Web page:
You see, using Tor doesn’t require that you be doing something immoral or illegal to justify it. Isn’t it enough to overtly tell the watchers “I am doing something that is private, it is none of your business, and you can’t see because I don’t want you to”? It might just be checking my email, or checking the weather. But I try to get on Tor every day for at least part of my day and frustrate The Man.

If you really want to have fun with Tor, check out the Tails OS. Tails is a live Linux distribution that boots off of USB thumb drive or CDROM, and it’s made from top to bottom with your privacy in mind. It goes to great lengths to make sure the only network traffic that leaves your computer goes through Tor to get to where it’s going. It blocks non-Tor network traffic coming in. The web browser is set up out-of-the-box to use Tor. And it leaves nothing written to your hard disk or thumb drive unless you go out of your way to compromise your privacy.

Hidden Services

Hidden services are rather clever. I promised I would get to this. Most Tor users are just using Tor as a way to get to the public Internet without anyone knowing who they are or where they are coming from. But with a hidden service, a server operator can obfuscate their location. For this to work, both the server and the client need to be using Tor software.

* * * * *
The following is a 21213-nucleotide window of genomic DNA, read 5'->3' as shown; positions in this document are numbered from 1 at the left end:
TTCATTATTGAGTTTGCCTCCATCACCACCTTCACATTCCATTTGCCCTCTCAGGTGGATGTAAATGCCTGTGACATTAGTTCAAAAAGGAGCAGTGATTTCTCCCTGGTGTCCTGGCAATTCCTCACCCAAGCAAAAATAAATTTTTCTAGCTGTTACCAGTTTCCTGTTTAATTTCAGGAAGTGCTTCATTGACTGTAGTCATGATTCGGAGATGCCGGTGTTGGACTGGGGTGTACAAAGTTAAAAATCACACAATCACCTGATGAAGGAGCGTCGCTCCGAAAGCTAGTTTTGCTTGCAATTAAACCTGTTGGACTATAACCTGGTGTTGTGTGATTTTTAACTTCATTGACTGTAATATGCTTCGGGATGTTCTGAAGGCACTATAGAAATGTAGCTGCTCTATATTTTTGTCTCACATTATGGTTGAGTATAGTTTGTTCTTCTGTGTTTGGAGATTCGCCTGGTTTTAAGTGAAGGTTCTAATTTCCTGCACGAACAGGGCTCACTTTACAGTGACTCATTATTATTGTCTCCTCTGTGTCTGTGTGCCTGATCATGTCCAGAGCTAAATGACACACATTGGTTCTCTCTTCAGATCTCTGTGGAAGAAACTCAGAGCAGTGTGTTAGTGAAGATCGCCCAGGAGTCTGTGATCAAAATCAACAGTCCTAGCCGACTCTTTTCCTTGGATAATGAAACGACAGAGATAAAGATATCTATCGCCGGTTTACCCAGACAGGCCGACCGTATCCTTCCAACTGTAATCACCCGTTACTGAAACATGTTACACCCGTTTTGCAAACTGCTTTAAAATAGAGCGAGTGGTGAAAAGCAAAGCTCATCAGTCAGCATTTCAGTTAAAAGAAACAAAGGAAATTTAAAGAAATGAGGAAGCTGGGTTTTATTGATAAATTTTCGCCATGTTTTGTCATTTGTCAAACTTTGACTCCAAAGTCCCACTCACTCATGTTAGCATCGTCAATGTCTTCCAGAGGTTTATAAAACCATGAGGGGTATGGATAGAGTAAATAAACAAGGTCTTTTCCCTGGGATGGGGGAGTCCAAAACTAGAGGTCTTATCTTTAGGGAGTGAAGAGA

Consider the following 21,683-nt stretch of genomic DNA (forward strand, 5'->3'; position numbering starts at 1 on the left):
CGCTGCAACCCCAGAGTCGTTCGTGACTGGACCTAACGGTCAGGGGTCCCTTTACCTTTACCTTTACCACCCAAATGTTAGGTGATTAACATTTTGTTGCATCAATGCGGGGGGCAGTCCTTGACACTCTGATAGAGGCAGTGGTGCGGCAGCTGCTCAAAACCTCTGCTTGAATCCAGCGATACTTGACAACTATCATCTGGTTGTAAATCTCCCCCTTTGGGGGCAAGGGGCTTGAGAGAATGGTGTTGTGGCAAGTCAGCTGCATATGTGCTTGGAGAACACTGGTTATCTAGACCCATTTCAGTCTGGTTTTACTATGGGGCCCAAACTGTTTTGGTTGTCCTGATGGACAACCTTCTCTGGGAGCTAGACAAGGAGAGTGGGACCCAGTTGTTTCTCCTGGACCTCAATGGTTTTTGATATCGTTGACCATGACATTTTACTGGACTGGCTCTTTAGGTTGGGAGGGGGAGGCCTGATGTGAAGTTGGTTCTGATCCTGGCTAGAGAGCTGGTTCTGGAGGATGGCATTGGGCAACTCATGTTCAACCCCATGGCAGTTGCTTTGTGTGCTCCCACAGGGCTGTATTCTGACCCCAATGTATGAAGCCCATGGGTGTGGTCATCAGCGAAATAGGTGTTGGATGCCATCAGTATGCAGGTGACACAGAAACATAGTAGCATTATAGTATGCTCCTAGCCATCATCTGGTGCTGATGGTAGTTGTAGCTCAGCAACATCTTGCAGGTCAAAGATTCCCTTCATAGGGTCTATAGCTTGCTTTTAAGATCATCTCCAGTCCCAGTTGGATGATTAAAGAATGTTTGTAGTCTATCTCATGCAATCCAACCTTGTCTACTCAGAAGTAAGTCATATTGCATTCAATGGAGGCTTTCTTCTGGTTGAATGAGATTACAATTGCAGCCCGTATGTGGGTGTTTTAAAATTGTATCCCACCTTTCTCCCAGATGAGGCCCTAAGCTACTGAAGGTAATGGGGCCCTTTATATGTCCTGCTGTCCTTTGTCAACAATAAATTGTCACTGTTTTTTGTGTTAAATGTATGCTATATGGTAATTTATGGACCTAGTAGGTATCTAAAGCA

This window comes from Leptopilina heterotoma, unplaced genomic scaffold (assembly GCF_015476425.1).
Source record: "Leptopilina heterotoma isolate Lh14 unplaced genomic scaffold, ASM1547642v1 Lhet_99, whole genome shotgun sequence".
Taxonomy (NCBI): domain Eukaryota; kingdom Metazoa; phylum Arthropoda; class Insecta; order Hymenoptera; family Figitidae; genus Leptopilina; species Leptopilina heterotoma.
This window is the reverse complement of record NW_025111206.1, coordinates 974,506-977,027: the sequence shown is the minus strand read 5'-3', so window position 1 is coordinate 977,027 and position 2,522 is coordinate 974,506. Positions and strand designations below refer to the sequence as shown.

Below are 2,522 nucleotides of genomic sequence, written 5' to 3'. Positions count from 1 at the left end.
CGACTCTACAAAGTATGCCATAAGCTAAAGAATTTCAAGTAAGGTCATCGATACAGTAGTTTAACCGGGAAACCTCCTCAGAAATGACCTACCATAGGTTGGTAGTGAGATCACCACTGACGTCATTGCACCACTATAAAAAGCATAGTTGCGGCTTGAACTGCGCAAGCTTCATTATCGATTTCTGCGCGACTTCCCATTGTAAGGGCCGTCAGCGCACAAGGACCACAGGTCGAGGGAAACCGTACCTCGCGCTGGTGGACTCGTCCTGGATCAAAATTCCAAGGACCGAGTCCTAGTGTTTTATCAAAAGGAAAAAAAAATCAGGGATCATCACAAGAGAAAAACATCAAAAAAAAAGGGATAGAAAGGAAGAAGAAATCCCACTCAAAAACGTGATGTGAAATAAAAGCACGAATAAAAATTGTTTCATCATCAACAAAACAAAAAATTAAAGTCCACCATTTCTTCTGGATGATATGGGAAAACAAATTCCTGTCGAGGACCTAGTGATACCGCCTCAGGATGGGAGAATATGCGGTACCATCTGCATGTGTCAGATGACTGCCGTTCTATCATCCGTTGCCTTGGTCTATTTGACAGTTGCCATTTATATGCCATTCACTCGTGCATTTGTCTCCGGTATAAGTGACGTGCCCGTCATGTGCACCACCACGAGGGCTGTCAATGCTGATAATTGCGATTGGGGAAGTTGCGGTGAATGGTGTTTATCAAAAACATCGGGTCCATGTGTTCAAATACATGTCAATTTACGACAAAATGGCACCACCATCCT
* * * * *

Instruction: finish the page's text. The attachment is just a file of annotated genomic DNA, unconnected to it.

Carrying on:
Hidden services can be run on any protocol that uses tcp, but most commonly you’ll see http (web) based services offered. They will usually have some kind of completely non-memorable hash as the hostname in front of the .onion top level domain name. For this reason, you either need to keep really well-managed local bookmarks, or you need to use a bookmark management service to further increase your privacy (if you’re worried about people like the TSA snooping your laptop at the airport). Any of the links that I post here with a .onion top level domain will not work in a normal web browser without Tor. You must be using Tor for these to work!

Privacy-oriented search engine DuckDuckGo has established a Tor hidden service, so you can search the web through DuckDuckGo without your query every hitting the public Internet. Your request, and DDG’s response, remain entirely hidden within Tor’s obfuscating onion network.

I mentioned the need for managing your bookmarks. There are already a number of such sites on the public Internet. As you might imagine, there is a Tor hidden service for that, too. Check out onionbookmark, which allows you to peruse a public index of bookmarks, share your own public bookmarks, or store private bookmarks.

Tor Mail offers free email services. You send and receive email through their hidden service, either using one of their capable webmail clients, or your own Tor-enabled local IMAP client. Simply using Tor Mail doesn’t make your mail private. You will still need to encrypt your email via PGP or GnuPG first. It also does not obfuscate who you are exchanging email with.

Once you’re inside of the .onion, you’ll find a great many hidden services are available once you start looking around. Some are almost entirely benevolent in nature. Others are somewhat revolutionary. And, as you might imagine, with such anonymity you will find crass, banal, and criminally oriented services. It sometimes helps to have a strong stomach and a thick skin when finding your way around the .onion. Maybe consider setting up your own hidden service? Or acting as a bridge or relay to improve the performance of the Tor network?